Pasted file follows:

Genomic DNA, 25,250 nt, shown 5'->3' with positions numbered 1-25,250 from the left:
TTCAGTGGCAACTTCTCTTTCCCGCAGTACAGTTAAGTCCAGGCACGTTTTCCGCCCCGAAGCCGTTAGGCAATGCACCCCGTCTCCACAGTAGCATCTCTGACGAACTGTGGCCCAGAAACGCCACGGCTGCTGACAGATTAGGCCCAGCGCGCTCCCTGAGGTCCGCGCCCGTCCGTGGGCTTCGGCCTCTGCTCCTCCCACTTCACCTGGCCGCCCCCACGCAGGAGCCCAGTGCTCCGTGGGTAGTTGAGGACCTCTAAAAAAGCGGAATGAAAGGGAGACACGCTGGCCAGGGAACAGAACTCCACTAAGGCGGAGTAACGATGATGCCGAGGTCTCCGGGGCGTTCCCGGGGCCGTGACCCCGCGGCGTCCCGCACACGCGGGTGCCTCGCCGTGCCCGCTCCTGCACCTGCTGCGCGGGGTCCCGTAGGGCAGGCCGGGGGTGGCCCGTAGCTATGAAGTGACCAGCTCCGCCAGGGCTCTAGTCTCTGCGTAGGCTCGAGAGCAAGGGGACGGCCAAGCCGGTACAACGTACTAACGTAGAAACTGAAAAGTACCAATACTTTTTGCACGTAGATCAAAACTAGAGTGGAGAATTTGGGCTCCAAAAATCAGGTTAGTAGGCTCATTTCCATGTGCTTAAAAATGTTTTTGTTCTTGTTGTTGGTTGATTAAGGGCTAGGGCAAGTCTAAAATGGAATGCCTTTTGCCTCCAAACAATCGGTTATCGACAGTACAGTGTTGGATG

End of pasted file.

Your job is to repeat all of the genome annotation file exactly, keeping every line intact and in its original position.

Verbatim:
Genomic DNA, 25,250 nt, shown 5'->3' with positions numbered 1-25,250 from the left:
TTCAGTGGCAACTTCTCTTTCCCGCAGTACAGTTAAGTCCAGGCACGTTTTCCGCCCCGAAGCCGTTAGGCAATGCACCCCGTCTCCACAGTAGCATCTCTGACGAACTGTGGCCCAGAAACGCCACGGCTGCTGACAGATTAGGCCCAGCGCGCTCCCTGAGGTCCGCGCCCGTCCGTGGGCTTCGGCCTCTGCTCCTCCCACTTCACCTGGCCGCCCCCACGCAGGAGCCCAGTGCTCCGTGGGTAGTTGAGGACCTCTAAAAAAGCGGAATGAAAGGGAGACACGCTGGCCAGGGAACAGAACTCCACTAAGGCGGAGTAACGATGATGCCGAGGTCTCCGGGGCGTTCCCGGGGCCGTGACCCCGCGGCGTCCCGCACACGCGGGTGCCTCGCCGTGCCCGCTCCTGCACCTGCTGCGCGGGGTCCCGTAGGGCAGGCCGGGGGTGGCCCGTAGCTATGAAGTGACCAGCTCCGCCAGGGCTCTAGTCTCTGCGTAGGCTCGAGAGCAAGGGGACGGCCAAGCCGGTACAACGTACTAACGTAGAAACTGAAAAGTACCAATACTTTTTGCACGTAGATCAAAACTAGAGTGGAGAATTTGGGCTCCAAAAATCAGGTTAGTAGGCTCATTTCCATGTGCTTAAAAATGTTTTTGTTCTTGTTGTTGGTTGATTAAGGGCTAGGGCAAGTCTAAAATGGAATGCCTTTTGCCTCCAAACAATCGGTTATCGACAGTACAGTGTTGGATG